Editor's Note: We receive a considerable amount of inquiries from filmmakers searching for resources beyond the script. While we cannot address all of the non-screenwriting questions we get, we’re always on the lookout for new resources to recommend. Our latest find: Kathryn Ramey’s new book, Experimental Filmmaking: Break the Machine.
Film is dead – or so it goes. Of course, that’s not really true. After all, good old-fashioned film stock remains the medium of choice for just about anyone who can afford it. SPECTRE, Star Wars, and The Hateful Eight, arguably the three most anticipated movies of the holiday season, are all shot on film. And even as that number decreases year over year, it’s unlikely that the format will ever disappear entirely. The forced transition to digital is admittedly an artistically lamentable one, not because digital is lacking as an aesthetic (it isn't, especially in the hands of a master), but rather because it's entirely driven by financial considerations (usually a bad thing when it comes to art). It's no surprise that so many young filmmakers sing the praises of digital cinema, and yet many remain vocal about the fact that, if presented with the choice, they'd jump at the opportunity to work with celluloid. The unfortunate truth of the matter is that such a choice has become rare to non-existent.
So, “film is dying” is more like it. And whether or not it endures will depend on more than just a couple of high-profile blockbusters each year. For proponents of the the old-school way of doing things, an effort has been made to re-define movies shot and projected on film as a sort of “premium” viewing experience. Large formats (70mm and IMAX, in particular) are presented as the way to experience a movie, and admittedly, they are. Take last year’s IMAX presentation of Interstellar, for example. Or better yet, take Lawrence of Arabia. Experiencing a film of the magnitude projected in glorious 70mm is a different kind of beast altogether. Even in quantifiable terms, the photochemical process arguably still produces the richest, most detailed images we can achieve. Of course, for most of us, if shooting 35mm is already a challenge, then 70mm is a pipe dream at best. The question then becomes how can we use the photochemical process to bring something unique to projects shot on 16 or 35mm film that can’t be achieved via some slider in Adobe After Effects. If that’s a question that interests you, as it does me, you might want to check out Kathryn Ramey’s comprehensive new guide, entitled Experimental Filmmaking: Break The Machine.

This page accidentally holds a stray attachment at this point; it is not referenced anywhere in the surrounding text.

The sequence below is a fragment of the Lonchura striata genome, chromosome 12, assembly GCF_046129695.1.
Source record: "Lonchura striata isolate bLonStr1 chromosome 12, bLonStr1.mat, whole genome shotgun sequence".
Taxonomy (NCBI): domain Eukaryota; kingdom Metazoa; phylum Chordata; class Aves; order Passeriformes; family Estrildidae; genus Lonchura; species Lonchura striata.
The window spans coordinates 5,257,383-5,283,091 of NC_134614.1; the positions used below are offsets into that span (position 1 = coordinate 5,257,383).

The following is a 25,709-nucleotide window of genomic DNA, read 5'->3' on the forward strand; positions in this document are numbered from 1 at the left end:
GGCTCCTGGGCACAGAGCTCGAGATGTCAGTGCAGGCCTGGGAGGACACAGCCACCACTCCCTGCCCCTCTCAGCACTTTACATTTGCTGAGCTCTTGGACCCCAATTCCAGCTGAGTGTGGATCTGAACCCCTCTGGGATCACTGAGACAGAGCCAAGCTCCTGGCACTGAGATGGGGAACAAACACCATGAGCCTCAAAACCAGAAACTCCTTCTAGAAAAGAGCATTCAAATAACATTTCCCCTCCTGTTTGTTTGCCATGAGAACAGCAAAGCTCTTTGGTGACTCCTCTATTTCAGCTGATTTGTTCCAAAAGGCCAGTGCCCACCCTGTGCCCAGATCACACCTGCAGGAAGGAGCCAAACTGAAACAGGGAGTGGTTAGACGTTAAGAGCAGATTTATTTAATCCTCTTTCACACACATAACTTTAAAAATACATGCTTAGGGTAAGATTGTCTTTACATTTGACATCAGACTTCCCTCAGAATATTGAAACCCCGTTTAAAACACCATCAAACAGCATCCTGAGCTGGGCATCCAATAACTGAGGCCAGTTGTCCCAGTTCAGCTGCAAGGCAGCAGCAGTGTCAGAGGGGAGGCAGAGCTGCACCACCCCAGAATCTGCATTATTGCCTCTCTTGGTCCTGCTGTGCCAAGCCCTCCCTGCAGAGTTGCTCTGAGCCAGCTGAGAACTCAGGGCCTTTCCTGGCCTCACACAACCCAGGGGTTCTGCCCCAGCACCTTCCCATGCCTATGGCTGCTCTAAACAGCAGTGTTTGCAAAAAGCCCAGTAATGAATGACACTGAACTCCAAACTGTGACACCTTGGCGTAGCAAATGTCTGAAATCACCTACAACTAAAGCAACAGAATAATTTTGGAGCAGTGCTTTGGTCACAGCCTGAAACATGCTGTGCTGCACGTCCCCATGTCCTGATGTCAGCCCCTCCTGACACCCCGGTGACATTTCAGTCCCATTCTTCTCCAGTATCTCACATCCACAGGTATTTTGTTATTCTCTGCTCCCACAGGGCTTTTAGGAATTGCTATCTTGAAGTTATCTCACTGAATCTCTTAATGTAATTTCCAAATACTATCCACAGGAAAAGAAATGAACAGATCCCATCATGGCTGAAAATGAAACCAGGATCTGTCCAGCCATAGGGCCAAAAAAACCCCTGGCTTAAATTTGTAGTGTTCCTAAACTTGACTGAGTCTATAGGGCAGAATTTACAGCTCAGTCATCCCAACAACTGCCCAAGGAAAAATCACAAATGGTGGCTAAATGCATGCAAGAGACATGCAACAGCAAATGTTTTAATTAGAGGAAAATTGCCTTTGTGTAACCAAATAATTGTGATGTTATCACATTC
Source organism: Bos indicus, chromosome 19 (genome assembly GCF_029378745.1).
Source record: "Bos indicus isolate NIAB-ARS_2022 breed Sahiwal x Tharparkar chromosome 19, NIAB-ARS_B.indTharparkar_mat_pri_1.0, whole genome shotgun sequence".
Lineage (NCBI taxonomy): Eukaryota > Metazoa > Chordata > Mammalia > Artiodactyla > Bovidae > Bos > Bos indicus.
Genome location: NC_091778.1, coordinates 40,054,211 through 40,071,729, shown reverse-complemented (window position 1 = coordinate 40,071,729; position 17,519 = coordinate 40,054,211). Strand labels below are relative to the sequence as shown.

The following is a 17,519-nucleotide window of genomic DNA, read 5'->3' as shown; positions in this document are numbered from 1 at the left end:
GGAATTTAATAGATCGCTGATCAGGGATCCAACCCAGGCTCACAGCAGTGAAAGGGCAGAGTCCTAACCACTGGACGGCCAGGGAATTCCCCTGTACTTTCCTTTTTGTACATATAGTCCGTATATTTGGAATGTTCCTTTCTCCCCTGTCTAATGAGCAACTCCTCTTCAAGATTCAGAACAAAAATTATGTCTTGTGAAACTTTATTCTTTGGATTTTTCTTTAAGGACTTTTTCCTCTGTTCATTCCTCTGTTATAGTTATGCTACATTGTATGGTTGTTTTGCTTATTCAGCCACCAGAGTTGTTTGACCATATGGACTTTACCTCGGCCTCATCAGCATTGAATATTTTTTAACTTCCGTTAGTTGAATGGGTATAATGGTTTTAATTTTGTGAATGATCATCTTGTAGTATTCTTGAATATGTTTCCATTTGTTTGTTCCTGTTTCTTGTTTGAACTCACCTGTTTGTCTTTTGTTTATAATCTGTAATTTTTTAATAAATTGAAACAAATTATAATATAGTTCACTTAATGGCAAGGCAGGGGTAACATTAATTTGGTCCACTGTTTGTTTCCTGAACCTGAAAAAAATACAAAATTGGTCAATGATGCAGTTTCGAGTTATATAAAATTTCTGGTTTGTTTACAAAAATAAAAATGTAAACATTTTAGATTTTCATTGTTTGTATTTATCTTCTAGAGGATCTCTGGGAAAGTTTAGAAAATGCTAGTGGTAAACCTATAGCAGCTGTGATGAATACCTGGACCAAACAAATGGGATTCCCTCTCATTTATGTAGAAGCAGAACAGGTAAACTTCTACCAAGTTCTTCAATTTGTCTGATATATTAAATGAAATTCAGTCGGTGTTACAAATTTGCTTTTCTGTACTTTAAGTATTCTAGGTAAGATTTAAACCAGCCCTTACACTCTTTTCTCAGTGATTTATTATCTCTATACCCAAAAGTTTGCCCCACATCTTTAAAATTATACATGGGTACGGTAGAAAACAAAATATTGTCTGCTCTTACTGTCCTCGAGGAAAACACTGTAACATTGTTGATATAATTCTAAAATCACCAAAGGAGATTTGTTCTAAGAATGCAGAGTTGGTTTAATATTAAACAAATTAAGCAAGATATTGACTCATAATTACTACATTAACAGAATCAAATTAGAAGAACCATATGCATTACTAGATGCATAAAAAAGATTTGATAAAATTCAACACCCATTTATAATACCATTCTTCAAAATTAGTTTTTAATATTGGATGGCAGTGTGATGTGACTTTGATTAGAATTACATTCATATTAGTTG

From the different types of film stock to the numerous development methods, Ramey's book is conveniently broken into chunks, with each section dedicated to outlining specific techniques in great detail. Part history textbook, part how-to guide, the sections also feature in-depth interviews with experimental filmmakers who have had managed to mold careers out of their work with film formats. A particularly intriguing side-note is the fact that neither the author nor the interviewees deny the virtues of digital cinema. In fact, the final chapter embraces the trend by exploring “glitches” and other techniques designed to manipulate digital images in fascinating ways. Ramey's agenda, if indeed she has one, is simply to explore all the creative possibilities at play in something as deceptively simple and seemingly throw-away as the choice to shoot on film over digital or vice versa.
The most fascinating recurring theme of the book is a sort of a rephrasing of the classic Marshall McLuhan thesis: the medium is the message. From beginning to end, Break the Machine returns to the idea that there is an intrinsic connection between form and narrative, or to put it more simply, between what you're saying and how you're saying it. In one of the book's aforementioned interviews, Jenny Perlin, a filmmaker specializing in installation art, discusses the various twentieth century ideas at the core of her work, which to her seemed particularly well suited to the tactile and mechanical quality of celluloid projected the old fashioned way. Likewise, I can think of several notable films that use the aesthetic of digital cinematography to enhance story and atmosphere (Michael Mann’s Collateral comes to mind).
There’s a definite DIY approach to each section that works wonders in breaking down the experience-gap that so many new filmmakers feel when considering the viability of film stock for their next project. It's all here – from the ins and outs of the photochemical process; to optical printing; to constructive and deconstructive techniques. The book is a solid technical guide for understanding the experimental possibilities of film formats, and for filmmakers with limited exposure to actual film (an ever-increasing number of us), these experimental techniques might just be enough to spark an idea or two.
Where to Buy It? Experimental Filmmaking: Break the Machine by Kathryn Ramey is available on Amazon.com. Click here to purchase.